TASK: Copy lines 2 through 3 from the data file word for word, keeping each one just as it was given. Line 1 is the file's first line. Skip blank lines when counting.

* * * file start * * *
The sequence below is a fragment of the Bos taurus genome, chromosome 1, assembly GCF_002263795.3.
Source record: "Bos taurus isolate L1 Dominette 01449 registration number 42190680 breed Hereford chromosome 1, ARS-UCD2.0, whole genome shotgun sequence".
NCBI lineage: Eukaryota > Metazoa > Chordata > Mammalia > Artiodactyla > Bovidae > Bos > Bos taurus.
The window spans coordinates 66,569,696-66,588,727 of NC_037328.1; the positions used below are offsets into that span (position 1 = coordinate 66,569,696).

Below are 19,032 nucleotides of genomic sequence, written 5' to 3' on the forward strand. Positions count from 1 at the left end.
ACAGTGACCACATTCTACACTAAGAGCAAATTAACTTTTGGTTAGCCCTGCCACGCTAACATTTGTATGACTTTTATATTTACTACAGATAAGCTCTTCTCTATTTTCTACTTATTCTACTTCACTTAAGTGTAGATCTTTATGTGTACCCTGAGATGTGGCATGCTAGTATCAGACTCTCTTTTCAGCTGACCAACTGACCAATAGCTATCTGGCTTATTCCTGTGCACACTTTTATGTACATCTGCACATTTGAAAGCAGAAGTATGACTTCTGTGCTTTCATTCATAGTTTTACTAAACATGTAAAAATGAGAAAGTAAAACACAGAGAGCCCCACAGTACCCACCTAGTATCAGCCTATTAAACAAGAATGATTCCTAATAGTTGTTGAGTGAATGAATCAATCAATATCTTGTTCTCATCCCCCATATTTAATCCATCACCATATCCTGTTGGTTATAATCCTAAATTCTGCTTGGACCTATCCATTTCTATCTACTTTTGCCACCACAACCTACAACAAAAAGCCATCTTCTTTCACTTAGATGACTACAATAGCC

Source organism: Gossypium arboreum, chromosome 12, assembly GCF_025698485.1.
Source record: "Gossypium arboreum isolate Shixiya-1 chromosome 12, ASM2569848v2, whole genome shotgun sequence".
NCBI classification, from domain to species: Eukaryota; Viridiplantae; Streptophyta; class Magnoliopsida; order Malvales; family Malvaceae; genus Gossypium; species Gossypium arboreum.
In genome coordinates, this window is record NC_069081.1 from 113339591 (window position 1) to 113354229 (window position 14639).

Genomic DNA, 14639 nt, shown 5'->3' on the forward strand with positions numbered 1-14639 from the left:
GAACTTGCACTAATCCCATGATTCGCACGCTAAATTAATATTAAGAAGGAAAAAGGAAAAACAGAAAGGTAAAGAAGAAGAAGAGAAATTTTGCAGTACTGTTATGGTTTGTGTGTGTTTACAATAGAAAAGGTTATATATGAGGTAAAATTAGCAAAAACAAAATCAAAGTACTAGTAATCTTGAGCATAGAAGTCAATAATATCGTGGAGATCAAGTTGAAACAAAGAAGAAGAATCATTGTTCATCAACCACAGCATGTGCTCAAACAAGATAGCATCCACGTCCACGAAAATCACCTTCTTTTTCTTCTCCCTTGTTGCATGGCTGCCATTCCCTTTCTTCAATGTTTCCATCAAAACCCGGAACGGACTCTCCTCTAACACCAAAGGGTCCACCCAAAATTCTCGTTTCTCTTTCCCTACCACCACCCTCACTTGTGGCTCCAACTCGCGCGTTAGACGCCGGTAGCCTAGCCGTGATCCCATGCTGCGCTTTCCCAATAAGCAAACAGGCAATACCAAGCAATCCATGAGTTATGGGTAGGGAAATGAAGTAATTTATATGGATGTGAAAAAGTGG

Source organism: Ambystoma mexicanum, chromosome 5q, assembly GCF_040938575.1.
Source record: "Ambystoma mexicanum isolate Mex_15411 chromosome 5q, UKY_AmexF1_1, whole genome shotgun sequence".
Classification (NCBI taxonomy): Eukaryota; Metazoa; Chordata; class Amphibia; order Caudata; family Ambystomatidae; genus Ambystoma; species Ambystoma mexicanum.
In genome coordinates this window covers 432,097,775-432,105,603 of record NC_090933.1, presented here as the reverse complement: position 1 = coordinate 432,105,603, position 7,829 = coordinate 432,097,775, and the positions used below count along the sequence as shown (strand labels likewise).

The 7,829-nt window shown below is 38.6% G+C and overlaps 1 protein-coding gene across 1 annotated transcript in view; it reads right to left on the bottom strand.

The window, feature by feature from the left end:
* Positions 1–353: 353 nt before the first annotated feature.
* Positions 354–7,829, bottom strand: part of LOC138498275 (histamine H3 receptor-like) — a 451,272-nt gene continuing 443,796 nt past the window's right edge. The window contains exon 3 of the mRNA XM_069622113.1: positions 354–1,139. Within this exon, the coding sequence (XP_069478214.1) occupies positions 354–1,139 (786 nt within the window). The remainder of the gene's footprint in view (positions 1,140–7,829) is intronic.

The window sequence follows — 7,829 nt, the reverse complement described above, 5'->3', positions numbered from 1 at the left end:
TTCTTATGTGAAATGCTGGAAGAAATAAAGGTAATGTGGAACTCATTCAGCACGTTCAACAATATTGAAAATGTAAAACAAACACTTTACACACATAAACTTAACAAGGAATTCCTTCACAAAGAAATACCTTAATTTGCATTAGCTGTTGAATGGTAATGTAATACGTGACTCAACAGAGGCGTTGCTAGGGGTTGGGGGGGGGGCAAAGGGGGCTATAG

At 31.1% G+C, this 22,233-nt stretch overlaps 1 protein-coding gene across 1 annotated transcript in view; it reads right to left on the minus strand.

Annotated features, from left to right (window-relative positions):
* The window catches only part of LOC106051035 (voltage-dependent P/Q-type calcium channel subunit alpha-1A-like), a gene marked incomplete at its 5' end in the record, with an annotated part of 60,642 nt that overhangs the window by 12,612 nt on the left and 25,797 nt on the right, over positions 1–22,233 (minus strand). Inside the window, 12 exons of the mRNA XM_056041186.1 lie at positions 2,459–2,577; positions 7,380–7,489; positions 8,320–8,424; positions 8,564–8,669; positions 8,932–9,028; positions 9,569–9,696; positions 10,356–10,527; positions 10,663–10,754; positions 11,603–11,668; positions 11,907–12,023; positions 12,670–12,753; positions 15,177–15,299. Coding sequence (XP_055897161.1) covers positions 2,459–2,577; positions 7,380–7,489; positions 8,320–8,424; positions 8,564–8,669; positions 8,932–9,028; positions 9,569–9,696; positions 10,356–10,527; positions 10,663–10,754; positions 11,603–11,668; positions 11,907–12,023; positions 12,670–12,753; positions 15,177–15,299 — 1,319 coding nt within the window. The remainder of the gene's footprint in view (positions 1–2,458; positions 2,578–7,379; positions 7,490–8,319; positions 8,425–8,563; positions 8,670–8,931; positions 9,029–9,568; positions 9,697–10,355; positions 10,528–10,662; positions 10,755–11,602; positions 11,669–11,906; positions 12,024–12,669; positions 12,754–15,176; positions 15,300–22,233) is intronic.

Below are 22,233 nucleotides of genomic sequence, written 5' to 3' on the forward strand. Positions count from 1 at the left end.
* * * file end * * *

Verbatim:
Source record: "Bos taurus isolate L1 Dominette 01449 registration number 42190680 breed Hereford chromosome 1, ARS-UCD2.0, whole genome shotgun sequence".
NCBI lineage: Eukaryota > Metazoa > Chordata > Mammalia > Artiodactyla > Bovidae > Bos > Bos taurus.